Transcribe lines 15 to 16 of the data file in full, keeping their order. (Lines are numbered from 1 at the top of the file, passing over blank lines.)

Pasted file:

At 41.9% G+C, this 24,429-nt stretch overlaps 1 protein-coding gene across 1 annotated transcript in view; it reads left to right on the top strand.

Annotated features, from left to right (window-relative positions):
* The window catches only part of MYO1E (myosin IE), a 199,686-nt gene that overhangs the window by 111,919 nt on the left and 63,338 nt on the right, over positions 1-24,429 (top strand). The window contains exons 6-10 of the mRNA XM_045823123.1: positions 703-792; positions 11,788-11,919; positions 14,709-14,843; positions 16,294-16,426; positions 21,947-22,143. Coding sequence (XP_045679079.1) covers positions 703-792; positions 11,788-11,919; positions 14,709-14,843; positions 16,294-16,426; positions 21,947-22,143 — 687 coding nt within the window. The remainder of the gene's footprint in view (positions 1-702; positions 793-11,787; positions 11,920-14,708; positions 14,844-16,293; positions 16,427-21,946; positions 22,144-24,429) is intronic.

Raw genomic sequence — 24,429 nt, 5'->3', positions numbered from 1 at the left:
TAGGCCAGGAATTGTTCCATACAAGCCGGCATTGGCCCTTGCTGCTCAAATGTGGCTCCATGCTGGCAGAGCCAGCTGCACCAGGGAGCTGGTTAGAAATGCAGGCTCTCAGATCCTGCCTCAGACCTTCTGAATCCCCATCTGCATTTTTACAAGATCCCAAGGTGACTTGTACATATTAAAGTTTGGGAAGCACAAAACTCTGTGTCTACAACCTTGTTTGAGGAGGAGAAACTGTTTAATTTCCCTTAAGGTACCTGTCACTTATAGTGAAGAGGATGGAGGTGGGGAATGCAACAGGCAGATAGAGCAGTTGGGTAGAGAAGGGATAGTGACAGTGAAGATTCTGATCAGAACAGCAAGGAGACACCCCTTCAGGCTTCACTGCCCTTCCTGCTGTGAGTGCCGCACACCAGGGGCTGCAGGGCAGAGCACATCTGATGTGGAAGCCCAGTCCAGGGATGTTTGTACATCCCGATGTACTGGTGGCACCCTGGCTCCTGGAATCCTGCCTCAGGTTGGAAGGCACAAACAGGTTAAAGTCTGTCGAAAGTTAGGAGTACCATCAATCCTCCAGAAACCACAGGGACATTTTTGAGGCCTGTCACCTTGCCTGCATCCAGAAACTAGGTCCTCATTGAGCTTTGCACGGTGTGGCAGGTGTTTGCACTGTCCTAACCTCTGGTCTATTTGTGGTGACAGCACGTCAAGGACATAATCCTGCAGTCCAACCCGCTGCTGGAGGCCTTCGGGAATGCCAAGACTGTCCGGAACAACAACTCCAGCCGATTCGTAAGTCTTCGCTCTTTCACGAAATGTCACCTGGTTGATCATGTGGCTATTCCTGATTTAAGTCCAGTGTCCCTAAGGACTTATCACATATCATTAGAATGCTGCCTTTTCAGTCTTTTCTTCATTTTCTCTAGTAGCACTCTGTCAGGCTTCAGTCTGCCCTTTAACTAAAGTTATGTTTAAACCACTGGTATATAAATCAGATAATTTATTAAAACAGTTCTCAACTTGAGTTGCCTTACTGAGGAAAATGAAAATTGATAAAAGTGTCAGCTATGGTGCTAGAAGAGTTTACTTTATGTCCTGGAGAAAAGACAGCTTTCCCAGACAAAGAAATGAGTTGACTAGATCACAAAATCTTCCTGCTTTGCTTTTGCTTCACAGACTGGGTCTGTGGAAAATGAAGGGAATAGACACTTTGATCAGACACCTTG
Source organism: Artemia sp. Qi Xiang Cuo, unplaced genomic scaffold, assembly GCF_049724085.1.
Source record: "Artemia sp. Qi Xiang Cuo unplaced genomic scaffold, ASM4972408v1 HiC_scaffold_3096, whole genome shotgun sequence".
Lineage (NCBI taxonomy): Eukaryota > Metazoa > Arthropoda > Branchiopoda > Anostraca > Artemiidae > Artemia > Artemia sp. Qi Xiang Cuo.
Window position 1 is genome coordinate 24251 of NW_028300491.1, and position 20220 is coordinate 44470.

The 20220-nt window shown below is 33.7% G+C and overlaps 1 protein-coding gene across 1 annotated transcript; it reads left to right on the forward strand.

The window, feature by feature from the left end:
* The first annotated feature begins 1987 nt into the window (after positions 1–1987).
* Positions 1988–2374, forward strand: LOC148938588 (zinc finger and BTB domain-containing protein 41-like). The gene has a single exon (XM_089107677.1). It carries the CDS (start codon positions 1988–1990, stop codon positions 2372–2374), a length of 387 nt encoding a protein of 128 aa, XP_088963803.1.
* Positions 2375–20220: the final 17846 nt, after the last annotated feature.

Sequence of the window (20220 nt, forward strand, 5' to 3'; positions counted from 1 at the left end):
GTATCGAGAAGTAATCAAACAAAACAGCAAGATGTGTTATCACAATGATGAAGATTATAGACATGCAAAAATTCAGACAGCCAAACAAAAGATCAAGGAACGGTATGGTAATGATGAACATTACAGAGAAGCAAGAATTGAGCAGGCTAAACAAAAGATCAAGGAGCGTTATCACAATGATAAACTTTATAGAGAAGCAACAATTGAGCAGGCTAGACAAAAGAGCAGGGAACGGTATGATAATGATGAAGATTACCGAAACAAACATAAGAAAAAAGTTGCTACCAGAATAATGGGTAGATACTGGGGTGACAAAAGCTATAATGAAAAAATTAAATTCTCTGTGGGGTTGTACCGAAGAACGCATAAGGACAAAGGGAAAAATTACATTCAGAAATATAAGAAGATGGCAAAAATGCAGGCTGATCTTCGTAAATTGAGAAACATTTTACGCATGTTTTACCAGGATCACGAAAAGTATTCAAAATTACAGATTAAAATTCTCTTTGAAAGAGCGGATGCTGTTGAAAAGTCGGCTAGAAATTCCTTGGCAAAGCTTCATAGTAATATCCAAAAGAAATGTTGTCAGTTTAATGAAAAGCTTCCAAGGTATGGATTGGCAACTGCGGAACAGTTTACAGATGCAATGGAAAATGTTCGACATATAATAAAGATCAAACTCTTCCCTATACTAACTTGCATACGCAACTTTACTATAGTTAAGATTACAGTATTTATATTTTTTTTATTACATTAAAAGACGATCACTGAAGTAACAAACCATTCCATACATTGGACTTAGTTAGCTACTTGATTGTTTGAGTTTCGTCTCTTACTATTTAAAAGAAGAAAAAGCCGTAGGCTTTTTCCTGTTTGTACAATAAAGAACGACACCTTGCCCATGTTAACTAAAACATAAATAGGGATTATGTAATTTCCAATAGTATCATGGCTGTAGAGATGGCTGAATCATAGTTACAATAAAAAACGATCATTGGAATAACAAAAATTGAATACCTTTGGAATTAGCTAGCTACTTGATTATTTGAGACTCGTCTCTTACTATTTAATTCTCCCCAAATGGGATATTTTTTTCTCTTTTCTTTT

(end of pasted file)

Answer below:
Sequence of the window (20220 nt, forward strand, 5' to 3'; positions counted from 1 at the left end):
GTATCGAGAAGTAATCAAACAAAACAGCAAGATGTGTTATCACAATGATGAAGATTATAGACATGCAAAAATTCAGACAGCCAAACAAAAGATCAAGGAACGGTATGGTAATGATGAACATTACAGAGAAGCAAGAATTGAGCAGGCTAAACAAAAGATCAAGGAGCGTTATCACAATGATAAACTTTATAGAGAAGCAACAATTGAGCAGGCTAGACAAAAGAGCAGGGAACGGTATGATAATGATGAAGATTACCGAAACAAACATAAGAAAAAAGTTGCTACCAGAATAATGGGTAGATACTGGGGTGACAAAAGCTATAATGAAAAAATTAAATTCTCTGTGGGGTTGTACCGAAGAACGCATAAGGACAAAGGGAAAAATTACATTCAGAAATATAAGAAGATGGCAAAAATGCAGGCTGATCTTCGTAAATTGAGAAACATTTTACGCATGTTTTACCAGGATCACGAAAAGTATTCAAAATTACAGATTAAAATTCTCTTTGAAAGAGCGGATGCTGTTGAAAAGTCGGCTAGAAATTCCTTGGCAAAGCTTCATAGTAATATCCAAAAGAAATGTTGTCAGTTTAATGAAAAGCTTCCAAGGTATGGATTGGCAACTGCGGAACAGTTTACAGATGCAATGGAAAATGTTCGACATATAATAAAGATCAAACTCTTCCCTATACTAACTTGCATACGCAACTTTACTATAGTTAAGATTACAGTATTTATATTTTTTTTATTACATTAAAAGACGATCACTGAAGTAACAAACCATTCCATACATTGGACTTAGTTAGCTACTTGATTGTTTGAGTTTCGTCTCTTACTATTTAAAAGAAGAAAAAGCCGTAGGCTTTTTCCTGTTTGTACAATAAAGAACGACACCTTGCCCATGTTAACTAAAACATAAATAGGGATTATGTAATTTCCAATAGTATCATGGCTGTAGAGATGGCTGAATCATAGTTACAATAAAAAACGATCATTGGAATAACAAAAATTGAATACCTTTGGAATTAGCTAGCTACTTGATTATTTGAGACTCGTCTCTTACTATTTAATTCTCCCCAAATGGGATATTTTTTTCTCTTTTCTTTT